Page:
Also, personal property or contents is sometimes excluded in policies. However, if you rent out a furnished house, it is also essential to look for coverage that protects your contents against damages.
Not all landlord policies offer liability coverage, and most landlords do not consider the implications of not having it. However, liability protection is one of the most essential features to have in a landlord policy.
Most importantly, you must be sure that the limits of your liability protection can make reasonable payouts. Any liability charges could set you back financially, and it's crucial to ensure you are well covered.
Natural disasters are devastating but often may not be covered in the most basic landlord policies. That doesn't mean you cannot add such coverage. At the very least, protection against fire and storms should be available.
Insurers also offer protection against other calamities as riders to your policy. While these might cost you additional money, they can be a necessary addition, especially if you own property in areas with a high risk for natural disasters like flooding.
Like liability protection, rent guarantee coverage might not be available in every landlord insurance policy. It protects a landlord against income loss when a tenant defaults or falls behind on rent.
When choosing a coverage with loss of rent from default, or adding it as a rider to your preferred policy, consider checking how long the insurer is willing to cover the rental defaults. Also, ask if the payments are for the total rent or partial rent.
Due to the high risks of damage, landlord insurance is costlier than homeowners insurance by about 25%. Insurance for rental property can vary quite a bit (from $800 to $3,000 per year for a 3 bed/2 bath single-family rental, depending on the state).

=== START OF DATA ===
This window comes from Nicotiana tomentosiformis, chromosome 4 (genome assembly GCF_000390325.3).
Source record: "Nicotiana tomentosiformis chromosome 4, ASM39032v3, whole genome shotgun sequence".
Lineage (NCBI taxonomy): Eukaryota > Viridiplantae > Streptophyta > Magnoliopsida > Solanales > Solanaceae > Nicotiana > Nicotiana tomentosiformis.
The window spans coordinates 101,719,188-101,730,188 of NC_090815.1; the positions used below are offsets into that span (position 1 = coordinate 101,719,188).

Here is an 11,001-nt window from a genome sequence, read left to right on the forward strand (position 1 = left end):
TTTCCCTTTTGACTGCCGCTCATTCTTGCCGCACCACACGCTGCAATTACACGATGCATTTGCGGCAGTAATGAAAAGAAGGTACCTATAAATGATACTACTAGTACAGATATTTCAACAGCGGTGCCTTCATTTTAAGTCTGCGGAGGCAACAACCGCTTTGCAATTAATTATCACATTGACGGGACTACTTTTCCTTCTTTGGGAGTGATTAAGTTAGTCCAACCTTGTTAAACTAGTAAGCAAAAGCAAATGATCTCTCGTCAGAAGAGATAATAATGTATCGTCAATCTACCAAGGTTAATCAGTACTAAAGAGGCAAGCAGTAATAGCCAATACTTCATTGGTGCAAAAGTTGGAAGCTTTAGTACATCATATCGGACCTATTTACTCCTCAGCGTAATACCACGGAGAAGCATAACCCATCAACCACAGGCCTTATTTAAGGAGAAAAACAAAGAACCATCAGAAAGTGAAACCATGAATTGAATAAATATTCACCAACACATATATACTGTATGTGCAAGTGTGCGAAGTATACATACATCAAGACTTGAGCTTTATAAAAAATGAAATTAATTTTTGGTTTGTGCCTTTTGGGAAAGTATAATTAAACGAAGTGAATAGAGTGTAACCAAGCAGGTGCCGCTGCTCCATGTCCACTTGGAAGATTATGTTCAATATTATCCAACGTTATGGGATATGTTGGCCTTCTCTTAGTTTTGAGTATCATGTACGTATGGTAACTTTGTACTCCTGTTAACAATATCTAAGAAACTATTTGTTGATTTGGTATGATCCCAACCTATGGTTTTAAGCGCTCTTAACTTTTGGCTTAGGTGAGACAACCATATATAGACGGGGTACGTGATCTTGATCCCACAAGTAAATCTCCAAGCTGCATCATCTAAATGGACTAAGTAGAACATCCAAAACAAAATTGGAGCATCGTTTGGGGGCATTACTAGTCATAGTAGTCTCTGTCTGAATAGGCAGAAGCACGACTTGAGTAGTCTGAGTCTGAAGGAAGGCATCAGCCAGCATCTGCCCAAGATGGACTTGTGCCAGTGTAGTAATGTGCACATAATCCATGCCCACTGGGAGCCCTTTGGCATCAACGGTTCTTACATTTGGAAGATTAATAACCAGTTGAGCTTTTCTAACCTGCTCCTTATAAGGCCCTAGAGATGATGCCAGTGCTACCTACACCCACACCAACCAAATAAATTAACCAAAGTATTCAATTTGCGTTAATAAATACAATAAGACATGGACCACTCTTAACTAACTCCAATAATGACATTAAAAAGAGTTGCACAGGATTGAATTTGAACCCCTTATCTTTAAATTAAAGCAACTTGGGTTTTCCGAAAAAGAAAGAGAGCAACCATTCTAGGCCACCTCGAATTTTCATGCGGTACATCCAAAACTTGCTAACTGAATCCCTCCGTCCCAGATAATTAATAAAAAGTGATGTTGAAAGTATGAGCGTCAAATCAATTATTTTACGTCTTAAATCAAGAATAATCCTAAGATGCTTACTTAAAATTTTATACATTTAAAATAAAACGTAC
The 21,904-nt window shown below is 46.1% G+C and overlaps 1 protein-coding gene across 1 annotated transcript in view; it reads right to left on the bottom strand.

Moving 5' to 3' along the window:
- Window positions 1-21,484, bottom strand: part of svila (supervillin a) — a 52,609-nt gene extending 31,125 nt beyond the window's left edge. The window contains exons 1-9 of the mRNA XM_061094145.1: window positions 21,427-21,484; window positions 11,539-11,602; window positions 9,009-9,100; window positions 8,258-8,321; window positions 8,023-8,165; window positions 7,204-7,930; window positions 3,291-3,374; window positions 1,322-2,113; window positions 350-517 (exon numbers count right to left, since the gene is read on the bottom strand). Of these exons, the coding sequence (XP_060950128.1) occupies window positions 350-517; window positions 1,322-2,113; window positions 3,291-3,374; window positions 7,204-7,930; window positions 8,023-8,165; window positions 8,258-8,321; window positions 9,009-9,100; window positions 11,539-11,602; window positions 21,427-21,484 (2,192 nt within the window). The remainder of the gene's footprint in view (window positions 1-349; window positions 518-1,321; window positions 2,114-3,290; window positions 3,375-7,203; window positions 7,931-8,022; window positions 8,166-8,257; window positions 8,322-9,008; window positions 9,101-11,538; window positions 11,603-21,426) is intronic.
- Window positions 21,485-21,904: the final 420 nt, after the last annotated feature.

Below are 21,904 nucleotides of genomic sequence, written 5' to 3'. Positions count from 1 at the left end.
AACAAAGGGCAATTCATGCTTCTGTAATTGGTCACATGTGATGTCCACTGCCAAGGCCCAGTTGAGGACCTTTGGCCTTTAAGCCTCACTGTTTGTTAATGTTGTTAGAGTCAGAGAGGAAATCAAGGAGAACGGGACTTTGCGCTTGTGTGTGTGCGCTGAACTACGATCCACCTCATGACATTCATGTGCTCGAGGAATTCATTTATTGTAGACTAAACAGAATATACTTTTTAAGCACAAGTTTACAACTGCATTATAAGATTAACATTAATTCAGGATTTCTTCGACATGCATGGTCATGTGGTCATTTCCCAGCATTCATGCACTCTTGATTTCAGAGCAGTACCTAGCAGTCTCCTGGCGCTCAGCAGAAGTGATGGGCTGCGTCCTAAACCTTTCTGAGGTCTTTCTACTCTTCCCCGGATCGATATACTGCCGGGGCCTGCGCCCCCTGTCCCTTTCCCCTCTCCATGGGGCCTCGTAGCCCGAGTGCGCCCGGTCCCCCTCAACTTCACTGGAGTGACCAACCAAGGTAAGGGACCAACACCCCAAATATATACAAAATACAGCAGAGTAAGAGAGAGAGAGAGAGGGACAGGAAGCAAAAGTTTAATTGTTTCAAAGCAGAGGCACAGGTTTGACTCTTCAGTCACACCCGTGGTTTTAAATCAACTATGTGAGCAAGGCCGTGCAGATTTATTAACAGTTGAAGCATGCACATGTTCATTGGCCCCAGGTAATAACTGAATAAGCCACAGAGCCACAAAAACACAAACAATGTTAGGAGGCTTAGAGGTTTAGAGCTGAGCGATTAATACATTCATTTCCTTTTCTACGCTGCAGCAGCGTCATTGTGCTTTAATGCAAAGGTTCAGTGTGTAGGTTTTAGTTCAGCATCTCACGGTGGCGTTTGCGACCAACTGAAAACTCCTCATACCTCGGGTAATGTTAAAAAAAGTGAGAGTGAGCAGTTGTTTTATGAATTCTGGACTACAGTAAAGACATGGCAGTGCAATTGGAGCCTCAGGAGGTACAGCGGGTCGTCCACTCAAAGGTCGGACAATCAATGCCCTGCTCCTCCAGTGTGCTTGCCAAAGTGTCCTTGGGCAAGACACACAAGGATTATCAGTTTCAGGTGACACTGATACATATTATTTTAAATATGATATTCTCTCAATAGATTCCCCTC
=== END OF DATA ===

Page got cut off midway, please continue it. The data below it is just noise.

However, some landlords pay lower or higher than the average costs. How much insurance you will pay for renting your home will depend on several factors, including:
The good news is that finding landlord coverage as an accidental landlord is not that hard, as long as you know where to look. You can ask for recommendations from your current agent, other landlords in your area, or circles or search online.
However, while all of these are viable options, they're not necessarily the way to find the best type of insurance for your rental property.
If you want to save money on landlord insurance, consider using an online insurance broker like Obie - people switching to Obie save 25% on average. Obie makes it easy to compare rates from different insurers, so you can be sure you're getting the best deal.
As a landlord, it's crucial to have insurance for your rental property in case of any damages or accidents. Obie provides insurance coverage for landlords in all 50 states and has insured more than $4 billion in property to date.
Getting started with Obie is easy - simply enter your property address and receive an instant quote. Then, you can choose the coverage that best suits your needs and budget. Visit Obie's website to learn more and get your free quote today.